Recent trends have shown an increase in people choosing to retire in Uruguay. The country remains one of our top choices for retirement, and for good reason.
Uruguay is renowned internationally for the myriad of beaches that run along its coasts, including those along the Costa de Oro (the Gold Coast).
In spite of the many fiscal crises happening across the world, Uruguay has managed to prosper economically. The country is thriving and its easy to see why retirees are flocking to it’s shores.
Uruguay is almost always ranked among the top retirement destinations in the world.
Consider the following…
Uruguayans are known for keeping their word and conducting their affairs in the most peaceful, non-violent of manners.
The vast majority of Uruguayans are hard-working. They believe in utilizing their time in the most efficient of ways, keeping both corruption and crime low.
And even though they are hard-working, they still take plenty of time to enjoy life and to have fun – something many Americans readily admit they’ve forgotten how to do.
You’ll love living amongst the people of Uruguay, whether it be in an expat community or among the locals.
Uruguay has four season, none of them extreme.
Their culture and way of life has a mixture of influences including Italian and other European heritages. So it’s not unusual to see extremes like opera houses and tango clubs in the same barrios.
Wifi is strong and readily available, even in many town squares and on public transportation. Roads and highways are kept in good shape and cell phone service is abundant.
Uruguay has a great combination of low crime rates and relatively high incomes compared to other countries in Central or South America.The reasonable income rates lend to a low poverty rate, which presumably keeps the crime rate in check as well.
If you are considering retirement in Uruguay for the safety, then you’re on the right track.
Citizenship is relatively easy given the low financial requirements for doing so (great for retirees).
It usually takes around three to five years to get approval for citizenship, but the residency card (called a Cedula) becomes available much earlier on.
A Cedula is issued at the time of the application, regardless of the approval.
The benefit of this is that you are allowed the same luxuries and facilities available to any other national of the country.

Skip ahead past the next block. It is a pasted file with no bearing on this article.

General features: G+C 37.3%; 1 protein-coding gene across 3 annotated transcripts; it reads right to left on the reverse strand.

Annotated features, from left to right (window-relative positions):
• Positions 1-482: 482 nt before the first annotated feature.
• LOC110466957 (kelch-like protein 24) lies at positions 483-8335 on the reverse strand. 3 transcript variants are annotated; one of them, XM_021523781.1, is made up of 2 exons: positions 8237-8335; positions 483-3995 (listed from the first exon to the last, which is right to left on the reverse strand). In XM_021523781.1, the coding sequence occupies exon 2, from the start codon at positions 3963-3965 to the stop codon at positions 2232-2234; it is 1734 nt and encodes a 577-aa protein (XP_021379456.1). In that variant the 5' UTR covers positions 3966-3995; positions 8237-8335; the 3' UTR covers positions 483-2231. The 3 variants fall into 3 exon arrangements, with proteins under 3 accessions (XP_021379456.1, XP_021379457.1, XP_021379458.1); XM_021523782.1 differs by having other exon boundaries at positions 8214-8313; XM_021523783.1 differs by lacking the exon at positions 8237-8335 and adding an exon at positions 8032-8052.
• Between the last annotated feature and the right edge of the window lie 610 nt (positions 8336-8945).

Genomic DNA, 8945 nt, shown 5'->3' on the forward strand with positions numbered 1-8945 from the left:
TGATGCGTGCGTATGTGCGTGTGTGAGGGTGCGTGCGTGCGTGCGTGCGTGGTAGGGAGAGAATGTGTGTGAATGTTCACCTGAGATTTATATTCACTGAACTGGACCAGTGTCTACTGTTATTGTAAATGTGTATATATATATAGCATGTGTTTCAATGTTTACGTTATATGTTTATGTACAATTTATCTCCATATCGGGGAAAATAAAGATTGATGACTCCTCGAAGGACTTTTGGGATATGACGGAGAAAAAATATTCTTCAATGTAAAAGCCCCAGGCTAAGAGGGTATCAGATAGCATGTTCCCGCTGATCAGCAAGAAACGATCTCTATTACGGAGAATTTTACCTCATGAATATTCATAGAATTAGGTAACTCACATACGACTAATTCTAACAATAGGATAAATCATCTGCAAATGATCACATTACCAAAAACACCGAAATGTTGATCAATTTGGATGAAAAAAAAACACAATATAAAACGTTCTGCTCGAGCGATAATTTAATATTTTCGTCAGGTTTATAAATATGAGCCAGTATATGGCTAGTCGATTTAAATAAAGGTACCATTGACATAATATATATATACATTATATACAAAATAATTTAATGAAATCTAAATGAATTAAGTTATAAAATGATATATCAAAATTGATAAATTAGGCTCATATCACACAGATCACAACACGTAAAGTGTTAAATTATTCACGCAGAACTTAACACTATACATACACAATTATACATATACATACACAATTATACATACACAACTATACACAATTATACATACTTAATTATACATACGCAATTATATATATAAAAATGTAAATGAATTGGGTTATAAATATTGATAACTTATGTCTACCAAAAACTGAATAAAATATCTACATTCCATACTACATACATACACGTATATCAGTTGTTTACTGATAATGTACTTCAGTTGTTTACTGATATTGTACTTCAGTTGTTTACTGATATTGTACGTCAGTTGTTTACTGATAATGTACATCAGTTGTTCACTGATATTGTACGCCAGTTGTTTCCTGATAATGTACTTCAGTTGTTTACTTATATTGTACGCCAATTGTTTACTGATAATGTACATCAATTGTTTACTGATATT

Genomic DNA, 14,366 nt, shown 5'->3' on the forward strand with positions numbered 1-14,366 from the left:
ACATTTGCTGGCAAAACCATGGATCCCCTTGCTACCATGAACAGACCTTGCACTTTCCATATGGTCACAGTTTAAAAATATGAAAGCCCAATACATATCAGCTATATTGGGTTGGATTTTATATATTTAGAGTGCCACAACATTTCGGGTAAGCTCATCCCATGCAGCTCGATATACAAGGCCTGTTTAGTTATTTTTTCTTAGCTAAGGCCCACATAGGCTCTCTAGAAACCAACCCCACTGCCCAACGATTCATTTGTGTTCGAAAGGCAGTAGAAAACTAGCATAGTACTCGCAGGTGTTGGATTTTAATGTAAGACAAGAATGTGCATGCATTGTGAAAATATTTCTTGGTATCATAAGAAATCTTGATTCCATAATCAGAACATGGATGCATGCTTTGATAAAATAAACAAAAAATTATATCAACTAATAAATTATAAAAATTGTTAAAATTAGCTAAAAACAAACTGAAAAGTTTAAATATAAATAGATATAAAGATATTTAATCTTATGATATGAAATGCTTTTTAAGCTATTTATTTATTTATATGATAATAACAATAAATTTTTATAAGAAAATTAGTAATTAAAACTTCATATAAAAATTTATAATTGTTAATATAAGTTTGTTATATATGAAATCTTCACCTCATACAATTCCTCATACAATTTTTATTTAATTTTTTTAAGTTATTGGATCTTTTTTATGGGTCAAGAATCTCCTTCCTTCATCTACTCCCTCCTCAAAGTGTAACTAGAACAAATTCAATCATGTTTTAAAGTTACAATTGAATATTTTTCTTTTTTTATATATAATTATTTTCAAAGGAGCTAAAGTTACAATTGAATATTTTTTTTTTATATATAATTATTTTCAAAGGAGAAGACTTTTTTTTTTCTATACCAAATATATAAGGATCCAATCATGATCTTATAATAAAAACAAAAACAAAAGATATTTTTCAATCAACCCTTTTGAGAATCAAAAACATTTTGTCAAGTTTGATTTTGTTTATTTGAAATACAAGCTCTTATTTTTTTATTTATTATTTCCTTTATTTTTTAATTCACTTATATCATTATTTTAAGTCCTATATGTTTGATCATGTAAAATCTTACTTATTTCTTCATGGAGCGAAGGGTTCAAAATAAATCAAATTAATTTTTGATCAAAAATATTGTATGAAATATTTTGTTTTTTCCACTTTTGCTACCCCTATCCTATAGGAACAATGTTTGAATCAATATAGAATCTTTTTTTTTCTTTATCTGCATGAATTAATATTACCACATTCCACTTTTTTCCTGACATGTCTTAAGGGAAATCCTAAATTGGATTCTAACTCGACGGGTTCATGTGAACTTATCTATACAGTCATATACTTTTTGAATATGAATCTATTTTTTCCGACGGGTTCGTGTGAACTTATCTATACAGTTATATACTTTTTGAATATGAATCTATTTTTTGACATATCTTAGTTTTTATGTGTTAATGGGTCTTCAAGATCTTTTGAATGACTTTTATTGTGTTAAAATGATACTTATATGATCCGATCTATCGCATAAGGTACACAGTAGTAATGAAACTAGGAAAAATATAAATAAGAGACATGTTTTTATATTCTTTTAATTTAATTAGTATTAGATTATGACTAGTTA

The easy residency also allows you to import your household items before residency has even been granted.
The Costa de Oro offers the lowest cost of living in Uruguay. Property is cheaper as well, compared to many other towns. This area is situated between two towns, namely Antlatida and La Foresta, which have only a few apartment complexes. Surprisingly, you’ll find mainly houses here, and not as many condos. The Costa de Oro is a top retirement destination for South America.
In this area known as The Gold Coast in English, it’s still possible to buy beachfront property for as low as US$75,000.
Due to Uruguay’s national health care system, everyone, including foreign citizens, has access to quality medical care.
And you have the option to choose from a high-end private medical institute or a government funded hospital.
The private health care center costs approximately US$100 per month, and provides access to more pleasant conditions and fewer numbers of patients.
In this regard, the British Hospital is recognized as one of the best medical facilities available in the country, and is open to Americans and other nationalities too.
However, in current times, the country enjoys the lowest levels of corruption in Latin America. This is especially important if you considering retiring in Uruguay and worried about the South American crime rates that the U.S. media loves to display.
It is also a politically and financially stable democracy, one which has an elected president and judicial system. Lower crime and poverty rates are also an added benefit.
Uruguay is blessed with countless natural beauty. The fertile land makes it possible for the country to cultivate and grow anything from beef to oranges to eucalyptus trees. All these make for very picturesque landscapes.
Uruguay has four mild seasons, with 82 degrees being the highest temperature during their summer.
There is no frost or snow, but Uruguay does have a definite rainy season.
Moreover, the sea breezes eliminate the need for an air conditioner, but heaters are essential to survive the winters.
While Uruguay may not be the most affordable option for retirement compared to other Latin American countries like Nicaragua or Panama, it does have its unique benefits and indeed is more suitable for many Americans.
Someone with a monthly retirement pension of around US$2,000 or more could enjoy one of the best, relaxing retirements money could buy.
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